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The Magic and Movies of North Carolina

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A family road trip from the ocean to the mountains without “dropping the hammer” to fit it all in?

Can totally be done.

North Carolina is one of those places you think you know until you’ve actually been there. And much like our favourite movie stars, it’s way better in real life. That’s probably why the Old North State has been both the backdrop for and the star of so many movies.

We started our North Carolina road trip in the Outer Banks — Nags Head, to be exact. (It had taken us just over 13 hours to drive there from Toronto.) Author Nicholas Sparks (The Notebook, A Walk to Remember) calls coastal North Carolina home, and it’s easy to see why he’s so inspired by the area. The laid-back atmosphere and miles of sand dunes and unspoiled beaches, combined with big rainbow-coloured houses on stilts, create the perfect environment for romance.

We passed through Rodanthe on the way to the Cape Hatteras Lighthouse, and it’s also easy to see why Diane Lane and Richard Gere’s characters were so captivated by it (and then each other) in Sparks’ Nights in Rodanthe. After being damaged by a hurricane, the beach house in the film was moved to a less dramatic location; but you can still rent Inn at Rodanthe for your own beach vacation. The Inn’s current owners are big fans of the movie, and decorated the interiors to be like those featured in the film.

The next stop on our trip was Raleigh, North Carolina’s capital, where we had a crash course in the state’s film production industry via the Starring North Carolina! exhibit at the North Carolina Museum of History. You could explore the more than 3,000 movies and TV shows that have been filmed throughout North Carolina, including Bull Durham, The Last of the Mohicans, and Iron Man 3. The exhibit features costumes, props, and other exclusive memorabilia from various sets.

Then head to Raleigh’s charming Pullen Park and say hi to Andy Griffith and Opie. The statue of the beloved TV father and son celebrates the area that inspired the fictional Mayberry.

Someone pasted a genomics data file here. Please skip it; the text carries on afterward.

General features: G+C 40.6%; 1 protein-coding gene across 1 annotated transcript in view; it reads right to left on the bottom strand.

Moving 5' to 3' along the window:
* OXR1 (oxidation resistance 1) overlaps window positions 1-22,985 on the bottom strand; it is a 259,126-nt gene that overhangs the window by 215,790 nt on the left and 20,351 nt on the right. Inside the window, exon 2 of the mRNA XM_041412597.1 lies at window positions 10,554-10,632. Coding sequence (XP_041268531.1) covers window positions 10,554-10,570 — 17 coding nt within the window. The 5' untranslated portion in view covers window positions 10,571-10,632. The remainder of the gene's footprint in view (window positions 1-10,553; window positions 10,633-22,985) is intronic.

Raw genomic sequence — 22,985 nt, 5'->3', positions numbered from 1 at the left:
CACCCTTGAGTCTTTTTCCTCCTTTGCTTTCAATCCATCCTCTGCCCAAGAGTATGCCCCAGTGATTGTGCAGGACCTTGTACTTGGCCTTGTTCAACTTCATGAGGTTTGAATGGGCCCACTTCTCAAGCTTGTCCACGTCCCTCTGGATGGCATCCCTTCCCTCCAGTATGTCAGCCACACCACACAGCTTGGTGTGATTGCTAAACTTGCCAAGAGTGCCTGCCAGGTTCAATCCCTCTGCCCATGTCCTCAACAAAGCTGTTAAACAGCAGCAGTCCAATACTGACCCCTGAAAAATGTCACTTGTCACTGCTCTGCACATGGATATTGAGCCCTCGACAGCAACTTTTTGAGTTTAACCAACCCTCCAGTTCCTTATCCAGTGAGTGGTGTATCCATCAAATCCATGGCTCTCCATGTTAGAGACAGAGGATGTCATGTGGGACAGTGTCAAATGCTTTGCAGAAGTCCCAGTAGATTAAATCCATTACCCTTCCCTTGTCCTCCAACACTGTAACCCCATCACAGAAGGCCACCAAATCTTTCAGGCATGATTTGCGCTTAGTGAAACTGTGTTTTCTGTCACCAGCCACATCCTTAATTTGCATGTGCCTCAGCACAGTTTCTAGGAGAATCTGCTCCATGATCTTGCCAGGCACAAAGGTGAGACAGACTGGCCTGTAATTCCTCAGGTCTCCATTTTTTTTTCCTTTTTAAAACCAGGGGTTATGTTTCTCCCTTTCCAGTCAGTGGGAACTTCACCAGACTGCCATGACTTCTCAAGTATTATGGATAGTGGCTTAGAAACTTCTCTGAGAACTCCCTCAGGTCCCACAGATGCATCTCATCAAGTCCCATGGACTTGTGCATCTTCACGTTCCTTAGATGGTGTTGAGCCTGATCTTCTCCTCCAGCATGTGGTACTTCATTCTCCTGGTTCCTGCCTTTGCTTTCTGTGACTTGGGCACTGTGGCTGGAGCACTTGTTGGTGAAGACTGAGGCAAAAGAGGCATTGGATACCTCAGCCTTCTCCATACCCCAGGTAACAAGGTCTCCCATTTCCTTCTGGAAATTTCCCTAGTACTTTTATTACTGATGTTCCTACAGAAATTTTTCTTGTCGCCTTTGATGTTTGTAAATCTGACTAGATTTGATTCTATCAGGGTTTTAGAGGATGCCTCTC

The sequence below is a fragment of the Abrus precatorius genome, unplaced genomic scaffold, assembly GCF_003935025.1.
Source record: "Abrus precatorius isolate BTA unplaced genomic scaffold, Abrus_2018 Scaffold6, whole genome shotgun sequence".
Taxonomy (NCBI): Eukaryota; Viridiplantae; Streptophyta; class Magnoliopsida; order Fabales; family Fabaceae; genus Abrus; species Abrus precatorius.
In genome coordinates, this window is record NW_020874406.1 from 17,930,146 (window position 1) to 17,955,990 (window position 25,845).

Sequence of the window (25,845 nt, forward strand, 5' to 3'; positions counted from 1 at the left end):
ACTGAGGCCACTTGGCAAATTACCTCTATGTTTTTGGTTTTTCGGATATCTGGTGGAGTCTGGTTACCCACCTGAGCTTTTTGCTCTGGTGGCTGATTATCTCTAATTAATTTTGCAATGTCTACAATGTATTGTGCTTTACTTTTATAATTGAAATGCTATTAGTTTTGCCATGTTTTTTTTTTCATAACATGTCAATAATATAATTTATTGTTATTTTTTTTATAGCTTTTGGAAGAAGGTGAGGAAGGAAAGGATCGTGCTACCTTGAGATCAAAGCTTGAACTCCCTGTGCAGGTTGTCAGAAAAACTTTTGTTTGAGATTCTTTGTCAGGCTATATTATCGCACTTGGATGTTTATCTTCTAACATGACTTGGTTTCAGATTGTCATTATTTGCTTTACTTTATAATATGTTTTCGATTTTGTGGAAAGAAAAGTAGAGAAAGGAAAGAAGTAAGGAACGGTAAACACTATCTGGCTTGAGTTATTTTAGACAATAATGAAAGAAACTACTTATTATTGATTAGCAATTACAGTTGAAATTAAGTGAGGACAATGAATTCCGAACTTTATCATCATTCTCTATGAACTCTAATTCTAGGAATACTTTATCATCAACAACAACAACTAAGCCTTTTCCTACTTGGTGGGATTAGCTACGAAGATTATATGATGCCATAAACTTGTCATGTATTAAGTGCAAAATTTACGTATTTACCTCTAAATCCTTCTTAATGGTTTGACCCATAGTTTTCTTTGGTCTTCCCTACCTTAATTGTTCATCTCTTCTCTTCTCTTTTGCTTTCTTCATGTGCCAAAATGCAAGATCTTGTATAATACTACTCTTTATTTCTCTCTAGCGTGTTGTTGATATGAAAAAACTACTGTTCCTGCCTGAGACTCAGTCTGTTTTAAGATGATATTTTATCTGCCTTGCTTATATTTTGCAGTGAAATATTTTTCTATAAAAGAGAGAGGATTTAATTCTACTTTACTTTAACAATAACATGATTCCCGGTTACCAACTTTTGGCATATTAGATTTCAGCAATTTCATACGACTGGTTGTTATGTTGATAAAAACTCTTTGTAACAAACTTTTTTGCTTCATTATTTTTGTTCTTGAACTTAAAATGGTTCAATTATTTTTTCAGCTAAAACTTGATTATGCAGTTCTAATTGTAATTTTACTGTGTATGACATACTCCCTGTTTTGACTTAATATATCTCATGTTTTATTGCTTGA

NASCAR is a big part of North Carolina’s culture, and the Feel the Thrill tour at Charlotte Motor Speedway is a must-do, even for those who don’t identify as racing fans. I dare you not to channel Tom Cruise and exclaim, “I’m dropping the hammer!” as you race around the track (at 55 miles per hour in a tour van, as opposed to 200 mph in a stock car). Cruise’s Days of Thunder was filmed at Charlotte Motor Speedway, as was Will Ferrell’s Talladega Nights: The Ballad of Ricky Bobby, and the Burt Reynolds classic, Stroker Ace.

Disney Pixar’s Cars based its racetrack on the Charlotte Motor Speedway, and my son was delighted to point out where everything “happened” in his favourite movie. The speedway is in Concord, about a 20-minute drive from downtown Charlotte, which locals refer to as “uptown” Charlotte. Uptown is also home to the NASCAR Hall of Fame, next to the convention centre.   

And if your forays into North Carolina’s urban centres have you pining for nature once again, you’re in luck: the drive to the forests and mountains of Transylvania County west of Charlotte takes just over two hours. If this area feels familiar, it’s likely because you’ve seen it before in lots of popular movies. The first Hunger Games movie was filmed throughout western North Carolina, and you can retrace Katniss Everdeen’s steps beside the river in the DuPont Recreational State Forest. Hunger Games™ Unofficial Fan Tours are still running several times per month, and you can choose a walking day tour along the waterfalls in the DuPont forest or participate in archery while exploring Henry River Mill Village (aka District 12).

More of The Hunger Games was filmed in the nearby Pisgah National Forest, as was much of The Last of the Mohicans. The Pisgah National Forest is also home to Sliding Rock, a natural granite waterslide so unique (and fun) that actors staying nearby can’t resist having a go. Owen Wilson was spotted taking his turn when filming Masterminds in nearby Asheville; that’s set for release next month.

Don’t miss:

Jockey’s Ridge State Park
The constant sea breezes and landscape of sand dunes, which inspired the Wright Brothers to fulfil their dreams of flight in the Outer Banks, can inspire yours as well. The rolling hills of soft sand demand to be scampered upon and even flown over — via a hang gliding lesson from Kitty Hawk Kites. Kids as young as four can learn to glide down a dune — tethered to their instructors, of course.

U.S. National Whitewater Center
Work off some of that low-country cooking with a visit to the impressive U.S. National Whitewater Center, located in Charlotte. Ziplines, ropes courses, mountain biking, rock climbing, and whitewater rafting and kayaking are all on offer at this world-class facility, where the U.S. and Canadian Olympic teams train.

Rocky’s Grill & Soda Shop
A walk down Main Street in Brevard is like entering a movie set of 1950s small-town U.S.A., and Rocky’s Soda Shop adds to that sensation of stepping back in time. Combining traditional diner fare with 11 variations of hot dog, plus a separate menu just for ice cream, Rocky’s was a great spot to unwind after a day spent exploring the “Land of Waterfalls” in Transylvania County.

Corinne McDermott is the editor of Movie Entertainment.